Oxidative Stress and Oxygen Metabolism in Lactic Acid Bacteria
Yuji Yamamoto, Philippe Gaudu and Alexandra Gruss
from: Lactic Acid Bacteria and Bifidobacteria: Current Progress in Advanced Research (Edited by: Kenji Sonomoto and Atsushi Yokota). Caister Academic Press, U.K. (2011)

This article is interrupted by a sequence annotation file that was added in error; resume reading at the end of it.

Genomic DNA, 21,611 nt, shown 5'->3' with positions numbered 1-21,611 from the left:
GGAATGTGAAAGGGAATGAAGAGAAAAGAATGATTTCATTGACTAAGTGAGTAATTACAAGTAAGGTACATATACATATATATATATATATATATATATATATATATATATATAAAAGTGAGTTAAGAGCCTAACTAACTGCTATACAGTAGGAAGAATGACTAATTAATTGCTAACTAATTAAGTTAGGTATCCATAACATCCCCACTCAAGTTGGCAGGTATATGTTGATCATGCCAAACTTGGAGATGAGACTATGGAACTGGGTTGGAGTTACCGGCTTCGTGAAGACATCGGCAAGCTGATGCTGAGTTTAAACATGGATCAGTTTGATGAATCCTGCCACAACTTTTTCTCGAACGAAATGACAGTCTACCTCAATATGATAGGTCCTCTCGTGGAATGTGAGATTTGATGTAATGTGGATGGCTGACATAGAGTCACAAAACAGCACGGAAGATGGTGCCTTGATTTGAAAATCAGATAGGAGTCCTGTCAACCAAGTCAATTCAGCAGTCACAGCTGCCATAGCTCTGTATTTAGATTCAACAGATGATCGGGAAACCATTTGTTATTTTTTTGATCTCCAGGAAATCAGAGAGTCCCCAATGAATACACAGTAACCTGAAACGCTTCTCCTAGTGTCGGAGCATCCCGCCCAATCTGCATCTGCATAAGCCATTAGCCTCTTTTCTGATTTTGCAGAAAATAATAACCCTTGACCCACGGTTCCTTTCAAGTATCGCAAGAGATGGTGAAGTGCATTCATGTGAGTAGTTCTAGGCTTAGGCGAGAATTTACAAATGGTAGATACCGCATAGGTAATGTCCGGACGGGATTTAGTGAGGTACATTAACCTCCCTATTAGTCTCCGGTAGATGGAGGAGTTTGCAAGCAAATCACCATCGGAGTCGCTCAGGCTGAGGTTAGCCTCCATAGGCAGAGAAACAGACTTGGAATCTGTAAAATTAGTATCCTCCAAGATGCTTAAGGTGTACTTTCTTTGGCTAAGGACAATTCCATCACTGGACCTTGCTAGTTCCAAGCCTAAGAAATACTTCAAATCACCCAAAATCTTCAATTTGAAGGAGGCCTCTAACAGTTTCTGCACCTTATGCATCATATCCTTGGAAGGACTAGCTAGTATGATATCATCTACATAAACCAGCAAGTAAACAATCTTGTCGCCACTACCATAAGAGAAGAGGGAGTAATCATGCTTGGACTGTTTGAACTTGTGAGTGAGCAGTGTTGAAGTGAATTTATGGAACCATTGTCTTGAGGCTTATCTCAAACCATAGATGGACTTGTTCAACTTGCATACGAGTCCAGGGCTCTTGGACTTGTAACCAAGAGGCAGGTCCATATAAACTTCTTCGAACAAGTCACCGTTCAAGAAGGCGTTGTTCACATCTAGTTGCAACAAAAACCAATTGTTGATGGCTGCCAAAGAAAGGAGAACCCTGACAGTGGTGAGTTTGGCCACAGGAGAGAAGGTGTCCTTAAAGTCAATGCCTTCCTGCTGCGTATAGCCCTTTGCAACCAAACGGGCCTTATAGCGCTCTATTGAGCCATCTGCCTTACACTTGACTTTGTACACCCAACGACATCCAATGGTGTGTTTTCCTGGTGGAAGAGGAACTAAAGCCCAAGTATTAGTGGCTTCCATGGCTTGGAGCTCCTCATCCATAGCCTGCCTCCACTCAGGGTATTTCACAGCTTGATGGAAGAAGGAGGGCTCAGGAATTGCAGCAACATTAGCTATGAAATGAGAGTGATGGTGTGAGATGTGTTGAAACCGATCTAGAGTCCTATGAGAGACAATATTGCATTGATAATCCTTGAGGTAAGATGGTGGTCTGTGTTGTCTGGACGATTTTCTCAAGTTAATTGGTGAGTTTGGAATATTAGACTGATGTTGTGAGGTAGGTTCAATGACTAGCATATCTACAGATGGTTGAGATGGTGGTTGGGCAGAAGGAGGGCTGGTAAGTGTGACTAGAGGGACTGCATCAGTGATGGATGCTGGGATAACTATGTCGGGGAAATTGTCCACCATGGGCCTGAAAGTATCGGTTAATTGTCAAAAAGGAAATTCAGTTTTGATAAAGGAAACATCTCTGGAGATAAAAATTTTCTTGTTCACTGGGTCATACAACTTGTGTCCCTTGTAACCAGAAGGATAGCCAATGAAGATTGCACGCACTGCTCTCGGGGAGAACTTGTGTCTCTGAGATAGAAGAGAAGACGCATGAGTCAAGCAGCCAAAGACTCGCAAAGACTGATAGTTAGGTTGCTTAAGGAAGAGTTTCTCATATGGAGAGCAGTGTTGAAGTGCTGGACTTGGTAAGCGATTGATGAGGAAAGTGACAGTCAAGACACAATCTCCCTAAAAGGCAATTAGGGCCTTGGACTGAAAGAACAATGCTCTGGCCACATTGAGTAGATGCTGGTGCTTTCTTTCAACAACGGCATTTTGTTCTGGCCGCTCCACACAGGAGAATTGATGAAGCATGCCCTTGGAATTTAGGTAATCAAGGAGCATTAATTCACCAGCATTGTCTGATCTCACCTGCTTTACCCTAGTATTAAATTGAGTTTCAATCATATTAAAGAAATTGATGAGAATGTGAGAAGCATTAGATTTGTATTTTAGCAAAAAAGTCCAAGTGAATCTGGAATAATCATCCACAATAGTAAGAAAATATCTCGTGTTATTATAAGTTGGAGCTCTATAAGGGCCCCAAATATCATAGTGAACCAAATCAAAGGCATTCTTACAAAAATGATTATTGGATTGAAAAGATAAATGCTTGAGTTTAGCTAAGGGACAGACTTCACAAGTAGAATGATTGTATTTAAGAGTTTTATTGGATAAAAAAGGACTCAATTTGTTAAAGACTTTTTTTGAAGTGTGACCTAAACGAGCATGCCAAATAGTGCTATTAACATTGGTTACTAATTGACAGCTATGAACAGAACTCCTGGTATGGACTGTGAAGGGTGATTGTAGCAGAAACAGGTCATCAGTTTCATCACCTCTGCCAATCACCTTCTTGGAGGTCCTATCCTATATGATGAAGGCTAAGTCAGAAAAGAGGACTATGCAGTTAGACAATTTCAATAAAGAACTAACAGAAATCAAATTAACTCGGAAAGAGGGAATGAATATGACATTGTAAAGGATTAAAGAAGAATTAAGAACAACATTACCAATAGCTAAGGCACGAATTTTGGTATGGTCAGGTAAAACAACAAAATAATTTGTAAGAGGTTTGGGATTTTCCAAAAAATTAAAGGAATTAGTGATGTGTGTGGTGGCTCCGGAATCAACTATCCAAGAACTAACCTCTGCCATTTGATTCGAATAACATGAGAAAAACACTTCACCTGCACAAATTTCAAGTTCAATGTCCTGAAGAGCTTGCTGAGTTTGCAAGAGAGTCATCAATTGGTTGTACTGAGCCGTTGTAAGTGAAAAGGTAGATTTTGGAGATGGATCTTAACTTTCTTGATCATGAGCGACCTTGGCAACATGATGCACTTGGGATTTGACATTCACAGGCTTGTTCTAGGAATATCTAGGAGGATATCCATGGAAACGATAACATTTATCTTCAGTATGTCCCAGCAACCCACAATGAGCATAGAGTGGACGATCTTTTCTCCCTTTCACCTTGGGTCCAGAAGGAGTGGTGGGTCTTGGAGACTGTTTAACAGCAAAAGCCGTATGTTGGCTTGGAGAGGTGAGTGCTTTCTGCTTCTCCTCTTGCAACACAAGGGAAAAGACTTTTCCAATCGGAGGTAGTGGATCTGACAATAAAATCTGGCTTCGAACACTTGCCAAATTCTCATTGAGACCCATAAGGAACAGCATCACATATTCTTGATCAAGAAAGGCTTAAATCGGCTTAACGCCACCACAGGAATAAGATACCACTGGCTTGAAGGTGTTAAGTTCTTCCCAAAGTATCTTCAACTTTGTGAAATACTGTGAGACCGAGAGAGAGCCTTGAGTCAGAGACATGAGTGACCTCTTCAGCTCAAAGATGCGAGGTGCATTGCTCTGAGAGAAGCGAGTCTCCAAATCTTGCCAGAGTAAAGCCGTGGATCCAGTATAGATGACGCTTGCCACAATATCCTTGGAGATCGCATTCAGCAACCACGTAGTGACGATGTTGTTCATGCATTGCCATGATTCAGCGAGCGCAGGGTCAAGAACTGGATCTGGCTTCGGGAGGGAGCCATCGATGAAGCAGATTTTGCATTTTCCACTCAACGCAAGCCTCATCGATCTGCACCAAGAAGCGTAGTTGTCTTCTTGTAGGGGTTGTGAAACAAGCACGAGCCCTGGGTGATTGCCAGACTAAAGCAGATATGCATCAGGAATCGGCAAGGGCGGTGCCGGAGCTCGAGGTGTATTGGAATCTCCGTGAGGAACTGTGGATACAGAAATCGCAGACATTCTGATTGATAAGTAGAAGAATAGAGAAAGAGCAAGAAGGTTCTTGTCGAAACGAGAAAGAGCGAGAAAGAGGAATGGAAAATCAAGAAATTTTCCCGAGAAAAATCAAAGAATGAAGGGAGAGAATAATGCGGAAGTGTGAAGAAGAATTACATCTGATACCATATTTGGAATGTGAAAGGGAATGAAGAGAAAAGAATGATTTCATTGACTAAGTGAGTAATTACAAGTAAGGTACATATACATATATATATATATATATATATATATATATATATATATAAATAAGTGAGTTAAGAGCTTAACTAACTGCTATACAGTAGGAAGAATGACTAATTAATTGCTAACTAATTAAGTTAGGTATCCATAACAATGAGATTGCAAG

Lactic acid bacteria (LAB) are used industrially for their fermentation properties, and as such, have been generally regarded as anaerobic bacteria that contain neither a respiratory chain nor a catalase. However, most LAB can grow under aerobic conditions and consume molecular oxygen by unique flavoprotein oxidases. Some lactic acid bacteria, such as Enterococcus faecalis and Lactococcus lactis, construct a functional respiratory chain when a source of heme, an essential cofactor of cytochrome oxidases, is provided. Others, such as Lactobacillus plantarum and Streptococcus agalactiae, undergo respiration metabolism when both heme and a quinone are provided. These unique characteristics of LAB have been studied by biochemical approaches and more recently by molecular and genetic approaches. In this chapter, we present an overview of the unique features of oxygen metabolism and mechanisms of oxygen tolerance in LAB read more ...